Effect of kitchen wastewater irrigation on soil properties and growth of cucumber (Cucumis sativus)

  • Abegunrin A
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Abstract

Scarcity of freshwater is becoming an increasing problem primarily in the arid and semi-arid regions of the world. The study was designed to investigate the effects of wastewater irrigation on soil properties and growth parameters of cucumber (Cucumis sativus) in southwestern Nigeria. The irrigation treatments consisted of kitchen wastewater, rainwater and groundwater in a randomized complete block design (RCBD) in three replications. Soil samples were collected in the 0 to 20 cm range, analyzed before irrigation application and after harvest according to USDA standard procedures while crop growth parameters were recorded 3, 5 and 7 weeks after planting. Soil pH decreased in all the soil samples after the different water applications, the lowest pH from kitchen wastewater. Electrical conductivity (EC) increased slightly in all soil samples, the highest EC value of 8.59 × 10 -4 dS/m from groundwater irrigation. The sodium adsorption ratio (SAR) increased in all the irrigation treatments but was below the critical value of 13. The stem girth and leaf area were not significantly affected by water type (WT) during the three periods of evaluation but leaf numbers and plant length differ significantly at seven week of growth. Soil condition was not significantly impacted by the use of kitchen wastewater, however, appropriate wastewater treatment and water management practices have to be followed to remove the toxic elements which could be hazards to vegetable production and the environment.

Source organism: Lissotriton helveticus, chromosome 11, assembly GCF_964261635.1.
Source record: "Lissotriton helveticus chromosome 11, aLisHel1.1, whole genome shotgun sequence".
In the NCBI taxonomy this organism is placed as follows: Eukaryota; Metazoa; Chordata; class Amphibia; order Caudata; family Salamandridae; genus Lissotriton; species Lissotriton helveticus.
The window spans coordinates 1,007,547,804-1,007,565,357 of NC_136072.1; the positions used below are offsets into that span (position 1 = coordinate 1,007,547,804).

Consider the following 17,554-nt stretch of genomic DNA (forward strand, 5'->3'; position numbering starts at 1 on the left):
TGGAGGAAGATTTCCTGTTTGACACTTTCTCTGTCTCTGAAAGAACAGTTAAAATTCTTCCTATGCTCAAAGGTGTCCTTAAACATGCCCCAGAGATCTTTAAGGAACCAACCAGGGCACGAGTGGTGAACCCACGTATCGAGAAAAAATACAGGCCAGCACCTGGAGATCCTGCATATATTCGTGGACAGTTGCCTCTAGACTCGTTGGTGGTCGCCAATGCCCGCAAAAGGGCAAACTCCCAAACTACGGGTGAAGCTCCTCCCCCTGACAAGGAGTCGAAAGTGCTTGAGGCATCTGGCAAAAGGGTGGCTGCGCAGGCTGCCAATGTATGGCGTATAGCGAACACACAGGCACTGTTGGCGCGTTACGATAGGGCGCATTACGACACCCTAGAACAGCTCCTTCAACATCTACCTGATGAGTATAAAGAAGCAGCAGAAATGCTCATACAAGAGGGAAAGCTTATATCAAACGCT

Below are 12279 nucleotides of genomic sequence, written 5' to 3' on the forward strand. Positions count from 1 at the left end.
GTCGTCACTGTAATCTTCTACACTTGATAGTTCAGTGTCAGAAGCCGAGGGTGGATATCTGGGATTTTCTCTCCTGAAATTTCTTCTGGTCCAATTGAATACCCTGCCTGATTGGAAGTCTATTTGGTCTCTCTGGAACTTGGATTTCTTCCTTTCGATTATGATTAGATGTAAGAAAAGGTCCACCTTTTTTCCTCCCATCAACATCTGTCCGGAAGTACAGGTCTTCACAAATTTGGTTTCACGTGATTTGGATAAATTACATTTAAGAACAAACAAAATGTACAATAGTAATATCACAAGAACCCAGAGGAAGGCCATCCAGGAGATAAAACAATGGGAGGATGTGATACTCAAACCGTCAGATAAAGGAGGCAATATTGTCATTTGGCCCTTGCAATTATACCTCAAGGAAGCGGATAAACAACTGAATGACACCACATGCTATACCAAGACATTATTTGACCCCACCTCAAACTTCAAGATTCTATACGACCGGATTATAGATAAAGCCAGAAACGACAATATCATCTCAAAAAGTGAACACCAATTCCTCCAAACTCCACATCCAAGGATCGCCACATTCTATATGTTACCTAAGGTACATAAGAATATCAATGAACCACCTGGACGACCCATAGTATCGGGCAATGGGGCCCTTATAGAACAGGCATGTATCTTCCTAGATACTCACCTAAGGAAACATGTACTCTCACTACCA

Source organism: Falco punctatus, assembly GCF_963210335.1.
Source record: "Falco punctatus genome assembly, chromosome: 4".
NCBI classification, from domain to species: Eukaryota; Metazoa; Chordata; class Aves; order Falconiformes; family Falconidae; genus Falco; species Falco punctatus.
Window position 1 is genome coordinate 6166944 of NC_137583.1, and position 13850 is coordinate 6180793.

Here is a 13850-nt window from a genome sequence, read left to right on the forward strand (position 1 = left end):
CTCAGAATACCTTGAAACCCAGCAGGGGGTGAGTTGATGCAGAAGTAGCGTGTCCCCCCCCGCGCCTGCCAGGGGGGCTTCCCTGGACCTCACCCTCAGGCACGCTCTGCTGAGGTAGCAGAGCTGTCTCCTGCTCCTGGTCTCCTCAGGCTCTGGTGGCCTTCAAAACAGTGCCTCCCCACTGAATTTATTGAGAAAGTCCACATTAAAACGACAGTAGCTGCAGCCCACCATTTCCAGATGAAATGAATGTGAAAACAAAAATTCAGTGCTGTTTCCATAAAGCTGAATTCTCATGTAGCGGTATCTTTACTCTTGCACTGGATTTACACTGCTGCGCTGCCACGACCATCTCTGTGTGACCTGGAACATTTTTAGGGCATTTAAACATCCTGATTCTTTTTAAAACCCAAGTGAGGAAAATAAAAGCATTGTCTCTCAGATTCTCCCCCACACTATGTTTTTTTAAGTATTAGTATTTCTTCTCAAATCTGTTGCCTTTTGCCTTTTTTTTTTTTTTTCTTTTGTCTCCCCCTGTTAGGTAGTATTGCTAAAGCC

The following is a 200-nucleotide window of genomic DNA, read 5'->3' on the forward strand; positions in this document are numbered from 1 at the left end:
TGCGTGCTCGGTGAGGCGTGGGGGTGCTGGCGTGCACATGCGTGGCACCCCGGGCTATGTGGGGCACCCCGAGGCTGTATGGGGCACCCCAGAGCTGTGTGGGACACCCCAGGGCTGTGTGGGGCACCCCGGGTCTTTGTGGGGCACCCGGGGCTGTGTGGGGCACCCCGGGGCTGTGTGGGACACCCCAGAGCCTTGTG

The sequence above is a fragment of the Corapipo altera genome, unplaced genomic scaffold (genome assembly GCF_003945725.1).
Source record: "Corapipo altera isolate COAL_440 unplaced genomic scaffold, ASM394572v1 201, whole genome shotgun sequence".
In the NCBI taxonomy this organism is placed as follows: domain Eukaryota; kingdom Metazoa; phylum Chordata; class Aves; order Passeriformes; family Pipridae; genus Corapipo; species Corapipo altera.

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Abegunrin, A. (2014). Effect of kitchen wastewater irrigation on soil properties and growth of cucumber (Cucumis sativus). Journal of Soil Science and Environmental Management, 4(7), 139–145. https://doi.org/10.5897/jssem2013.0412

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